Should you charge $27 or $39?
Hard to say. Well, unless you’re Ryan McGinness. Then it doesn't matter. You can eschew all formulas and charge whatever you like.
For the rest of us, here's my monthly attempt at making sense of pricing handmade.
Once a month, I will be covering pricing tips and strategies, unusual pricing tactics, interviews with artists (with a focus on pricing), social pricing experiments and pricing advice from around the web. Let me caveat this by saying I'm no economist (lucky me) or expert on pricing (seriously, who is?) but I am obsessed with the psychology of valuation, especially for something that’s hard to quantify, like creativity.
Thought I’d kick off this first post with a unique pricing strategy employed by New York artist Justin Gignac of wantsforsale.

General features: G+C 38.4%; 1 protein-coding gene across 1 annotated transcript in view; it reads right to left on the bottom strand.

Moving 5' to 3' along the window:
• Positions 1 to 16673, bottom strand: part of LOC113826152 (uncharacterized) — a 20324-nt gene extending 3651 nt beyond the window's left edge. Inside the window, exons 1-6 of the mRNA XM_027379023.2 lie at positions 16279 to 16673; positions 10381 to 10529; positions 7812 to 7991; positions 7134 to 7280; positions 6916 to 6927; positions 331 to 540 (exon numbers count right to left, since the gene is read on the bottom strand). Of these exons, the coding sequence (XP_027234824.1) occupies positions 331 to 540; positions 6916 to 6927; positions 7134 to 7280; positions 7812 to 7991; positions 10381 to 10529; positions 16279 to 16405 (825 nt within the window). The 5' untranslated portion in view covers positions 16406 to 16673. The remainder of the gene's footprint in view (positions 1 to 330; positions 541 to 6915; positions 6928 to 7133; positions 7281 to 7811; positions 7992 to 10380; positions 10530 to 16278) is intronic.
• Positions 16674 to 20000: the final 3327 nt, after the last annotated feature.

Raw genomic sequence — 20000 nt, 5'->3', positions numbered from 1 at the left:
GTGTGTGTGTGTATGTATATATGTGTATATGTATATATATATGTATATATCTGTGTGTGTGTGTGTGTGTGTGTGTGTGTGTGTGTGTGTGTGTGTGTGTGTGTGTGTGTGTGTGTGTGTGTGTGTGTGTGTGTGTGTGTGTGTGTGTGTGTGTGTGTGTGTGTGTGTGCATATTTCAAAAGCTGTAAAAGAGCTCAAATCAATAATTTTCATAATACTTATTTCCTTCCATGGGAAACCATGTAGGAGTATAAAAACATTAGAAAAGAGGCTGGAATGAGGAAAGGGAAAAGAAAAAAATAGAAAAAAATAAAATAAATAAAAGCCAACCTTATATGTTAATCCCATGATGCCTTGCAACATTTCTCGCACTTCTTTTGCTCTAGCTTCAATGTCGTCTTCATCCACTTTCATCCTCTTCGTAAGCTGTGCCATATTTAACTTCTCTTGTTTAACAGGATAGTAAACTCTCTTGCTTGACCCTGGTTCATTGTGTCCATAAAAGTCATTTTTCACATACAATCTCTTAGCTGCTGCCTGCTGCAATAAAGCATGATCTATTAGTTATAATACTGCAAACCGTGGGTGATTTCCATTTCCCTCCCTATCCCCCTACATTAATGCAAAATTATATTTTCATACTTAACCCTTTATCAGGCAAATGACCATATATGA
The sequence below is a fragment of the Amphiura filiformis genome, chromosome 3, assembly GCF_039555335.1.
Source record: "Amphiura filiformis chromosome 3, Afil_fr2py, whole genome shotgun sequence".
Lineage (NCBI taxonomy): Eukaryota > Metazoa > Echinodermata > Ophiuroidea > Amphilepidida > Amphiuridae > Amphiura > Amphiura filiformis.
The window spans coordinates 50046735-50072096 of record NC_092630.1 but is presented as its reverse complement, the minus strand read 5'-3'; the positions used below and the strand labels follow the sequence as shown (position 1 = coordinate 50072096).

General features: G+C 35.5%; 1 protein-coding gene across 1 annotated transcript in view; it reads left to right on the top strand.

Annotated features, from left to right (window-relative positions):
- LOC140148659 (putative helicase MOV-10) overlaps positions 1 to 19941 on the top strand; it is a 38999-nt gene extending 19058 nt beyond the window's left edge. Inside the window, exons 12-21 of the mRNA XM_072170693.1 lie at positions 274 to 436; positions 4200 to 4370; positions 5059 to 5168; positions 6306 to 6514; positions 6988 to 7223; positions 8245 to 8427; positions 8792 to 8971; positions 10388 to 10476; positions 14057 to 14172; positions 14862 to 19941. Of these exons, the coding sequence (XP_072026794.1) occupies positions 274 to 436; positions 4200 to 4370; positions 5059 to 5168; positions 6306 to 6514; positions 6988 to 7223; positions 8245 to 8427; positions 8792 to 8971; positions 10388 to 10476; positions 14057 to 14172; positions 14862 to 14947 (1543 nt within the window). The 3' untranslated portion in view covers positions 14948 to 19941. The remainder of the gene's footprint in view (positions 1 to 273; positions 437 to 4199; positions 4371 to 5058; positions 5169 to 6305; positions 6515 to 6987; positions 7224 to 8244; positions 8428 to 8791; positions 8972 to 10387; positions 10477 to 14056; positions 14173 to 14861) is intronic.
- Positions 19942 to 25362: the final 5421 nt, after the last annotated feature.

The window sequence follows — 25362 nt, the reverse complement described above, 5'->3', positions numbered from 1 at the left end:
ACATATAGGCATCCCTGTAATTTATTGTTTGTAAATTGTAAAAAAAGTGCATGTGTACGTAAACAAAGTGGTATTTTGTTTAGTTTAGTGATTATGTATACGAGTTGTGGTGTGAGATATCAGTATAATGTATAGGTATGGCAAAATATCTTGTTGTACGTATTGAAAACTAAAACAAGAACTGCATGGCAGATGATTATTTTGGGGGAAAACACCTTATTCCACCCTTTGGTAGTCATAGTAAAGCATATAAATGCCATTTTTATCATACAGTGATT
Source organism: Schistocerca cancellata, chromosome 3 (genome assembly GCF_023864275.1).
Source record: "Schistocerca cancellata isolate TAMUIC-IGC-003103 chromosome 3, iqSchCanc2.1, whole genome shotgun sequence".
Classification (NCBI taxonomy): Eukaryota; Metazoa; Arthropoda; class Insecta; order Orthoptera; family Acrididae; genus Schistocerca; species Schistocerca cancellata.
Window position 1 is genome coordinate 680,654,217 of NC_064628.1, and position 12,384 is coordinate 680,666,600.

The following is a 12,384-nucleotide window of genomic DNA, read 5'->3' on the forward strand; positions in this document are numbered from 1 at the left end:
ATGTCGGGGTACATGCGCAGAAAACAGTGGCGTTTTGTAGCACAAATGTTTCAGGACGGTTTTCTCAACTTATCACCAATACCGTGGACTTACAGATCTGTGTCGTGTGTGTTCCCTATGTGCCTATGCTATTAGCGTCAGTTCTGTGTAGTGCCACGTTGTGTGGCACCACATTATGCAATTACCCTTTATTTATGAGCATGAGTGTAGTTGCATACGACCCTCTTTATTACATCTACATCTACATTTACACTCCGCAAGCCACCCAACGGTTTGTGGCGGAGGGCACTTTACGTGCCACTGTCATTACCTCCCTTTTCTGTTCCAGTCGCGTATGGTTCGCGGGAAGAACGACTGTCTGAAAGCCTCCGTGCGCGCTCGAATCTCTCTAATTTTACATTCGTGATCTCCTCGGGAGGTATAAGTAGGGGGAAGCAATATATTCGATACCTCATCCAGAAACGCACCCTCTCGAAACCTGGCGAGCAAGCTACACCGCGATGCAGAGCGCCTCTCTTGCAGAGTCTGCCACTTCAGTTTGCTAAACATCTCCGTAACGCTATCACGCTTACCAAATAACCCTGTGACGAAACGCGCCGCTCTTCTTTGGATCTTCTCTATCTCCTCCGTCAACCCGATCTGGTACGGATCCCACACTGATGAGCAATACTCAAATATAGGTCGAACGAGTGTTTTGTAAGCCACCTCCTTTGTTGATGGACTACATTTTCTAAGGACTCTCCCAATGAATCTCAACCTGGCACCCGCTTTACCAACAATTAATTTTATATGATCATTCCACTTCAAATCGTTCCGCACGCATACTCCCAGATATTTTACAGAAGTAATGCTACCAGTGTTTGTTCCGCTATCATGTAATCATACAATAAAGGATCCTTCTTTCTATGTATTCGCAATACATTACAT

Justin and his wife Christine think about what they want, paint it and charge the exact amount the item is worth.
A painting of a pizza slice $3, Nintendo Wii $239
Same canvas. Same whimsy illustration style. Wildly different prices. Blows my mind.
While Justin doesn't think he can use this strategy to make a living in New York City, his intent is to kick off conversations. Pricing for story telling. He has painted a check for a million dollars which he hopes to sell some day. Now that would make a great story.
Next month I'll share more thoughts on pricing and we can deconstruct, discuss, and debate. Fun times!
The Whiteout (Junk Rescue)
Kaamchor (Art from stolen office supplies)